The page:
Virtual Gurus trains and connects highly skilled, remote workers to serve as virtual assistants. They work with companies needing on-demand help that can be scaled quickly to meet clients’ changing needs. Internal courses are provided for workers, Racette said.

“We listen to our Virtual Gurus stories, and everyone is unique. I am proud of the opportunities we provide for underrepresented folks by growing and scaling Virtual Gurus without losing focus of our north star,” she said.

“I am honoured to receive such an award.”

When Racette was starting up, 170 venture capitalists turned her down. She recently closed on an $8.4-million funding round, becoming the first Indigenous woman in Canada to do so, UVic said.

Saul Klein, dean of the Gustavson School of Business, said: “Bobbie’s commitment to her vision and drive to empower others is an important example to our students and any aspiring entrepreneur. “She has shown how passion and tenacity can be translated into a values-based business success.”

Peter Gustavson, chair of the award committee, said: ­“Bobbie’s unwavering focus on building thriving, inclusivity-first platforms is changing the Canadian tech industry in ­critically important ways.”

Racette is a mentor at ­eCommerce North, a member of The51’s community council to support businesswomen, and serves on the board of the Telus Friendly Future Foundation, which helps young people facing obstacles to reach their potential.

When not busy with business, she spends time with her partner, their two dogs, and loves to read, garden and play golf.

For tickets to the gala, go to the UVic website.

[email protected]

Past Distinguished Entrepreneur of the Year recipients

2022: Ratana and Arran Stephens, Co-Founders of Nature’s Path

2021: Anthony von Mandl, O.C., O.B.C. Founder and CEO of The Mark Anthony Group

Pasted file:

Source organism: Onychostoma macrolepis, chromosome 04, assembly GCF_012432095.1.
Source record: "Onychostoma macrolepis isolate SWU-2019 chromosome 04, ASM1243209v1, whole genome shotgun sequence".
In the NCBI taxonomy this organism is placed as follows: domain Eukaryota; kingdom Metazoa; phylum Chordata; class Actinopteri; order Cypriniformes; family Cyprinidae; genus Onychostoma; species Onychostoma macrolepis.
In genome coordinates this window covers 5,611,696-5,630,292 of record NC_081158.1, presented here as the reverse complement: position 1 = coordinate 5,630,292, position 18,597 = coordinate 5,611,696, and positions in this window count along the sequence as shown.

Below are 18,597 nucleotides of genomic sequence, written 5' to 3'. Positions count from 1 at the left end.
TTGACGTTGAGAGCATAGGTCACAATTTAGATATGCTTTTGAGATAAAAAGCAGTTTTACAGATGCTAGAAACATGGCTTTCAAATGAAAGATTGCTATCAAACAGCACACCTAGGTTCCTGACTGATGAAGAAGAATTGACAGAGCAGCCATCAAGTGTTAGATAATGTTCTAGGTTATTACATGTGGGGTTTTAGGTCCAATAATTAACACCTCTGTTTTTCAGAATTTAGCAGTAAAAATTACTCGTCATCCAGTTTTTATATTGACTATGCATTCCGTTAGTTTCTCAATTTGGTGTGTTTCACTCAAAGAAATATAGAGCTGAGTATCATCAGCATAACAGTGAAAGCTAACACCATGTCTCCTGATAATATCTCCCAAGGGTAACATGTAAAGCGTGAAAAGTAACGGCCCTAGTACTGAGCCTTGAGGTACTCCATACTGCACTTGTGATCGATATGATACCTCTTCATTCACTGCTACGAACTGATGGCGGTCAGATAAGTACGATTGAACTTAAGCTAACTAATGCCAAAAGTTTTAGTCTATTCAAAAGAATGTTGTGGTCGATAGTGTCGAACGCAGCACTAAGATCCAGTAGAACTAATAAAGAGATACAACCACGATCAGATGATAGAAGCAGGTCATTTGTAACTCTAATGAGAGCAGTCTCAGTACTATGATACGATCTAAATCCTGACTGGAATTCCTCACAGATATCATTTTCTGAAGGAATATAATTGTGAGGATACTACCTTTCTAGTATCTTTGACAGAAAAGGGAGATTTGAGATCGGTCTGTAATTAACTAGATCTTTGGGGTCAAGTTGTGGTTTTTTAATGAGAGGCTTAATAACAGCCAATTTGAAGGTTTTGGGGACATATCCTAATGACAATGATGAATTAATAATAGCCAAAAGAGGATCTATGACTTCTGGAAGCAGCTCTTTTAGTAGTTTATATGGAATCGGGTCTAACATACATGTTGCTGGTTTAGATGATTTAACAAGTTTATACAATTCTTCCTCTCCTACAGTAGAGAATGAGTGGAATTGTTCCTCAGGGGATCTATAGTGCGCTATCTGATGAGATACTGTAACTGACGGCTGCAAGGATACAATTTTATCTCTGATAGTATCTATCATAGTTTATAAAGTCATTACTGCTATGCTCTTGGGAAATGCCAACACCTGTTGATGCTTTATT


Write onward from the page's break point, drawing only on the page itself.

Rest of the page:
2020: Jim Pattison, Chairman and CEO of The Jim Pattison Group

2019: Sue Paish, Q.C. CEO of Canada’s Digital Technology Supercluster

2018: Stewart Butterfield, Co-Founder and CEO of Slack

2017: Don Mattrick, former President of Microsoft Interactive Entertainment Business

2016: Linda Hasenfratz, CEO of Linamar Corporation

2015: David Foster, businessman, philanthropist and record producer

2014: Dennis Washington, Founder of The Washington Companies

2013: Brandt C. Louie, President and CEO of H.Y. Louie Co.

2012: Dennis (Chip) Wilson, Founder of lululemon athletica

2011: JR Shaw, Founder of Shaw Communications

2010: Dr. Alex Campbell Sr., Co-founder of Thrifty Foods

2009: Sir Terence Matthews, Chair of Mitel Corporation and Chair and Founder of Wesley Clover

2008: Clive Beddoe, a founding shareholder in WestJet

2007: David Black, President of Black Press

2006: Gwyn Morgan CM, former President and CEO of EnCana Corp.

2005: Dave Ritchie, Chair and former CEO of Ritchie Bros. Auctioneers Inc.

2004: Inaugural Recipient Jeff Mallett, former President and COO of Yahoo!

>>> To comment on this article, write a letter to the editor: [email protected]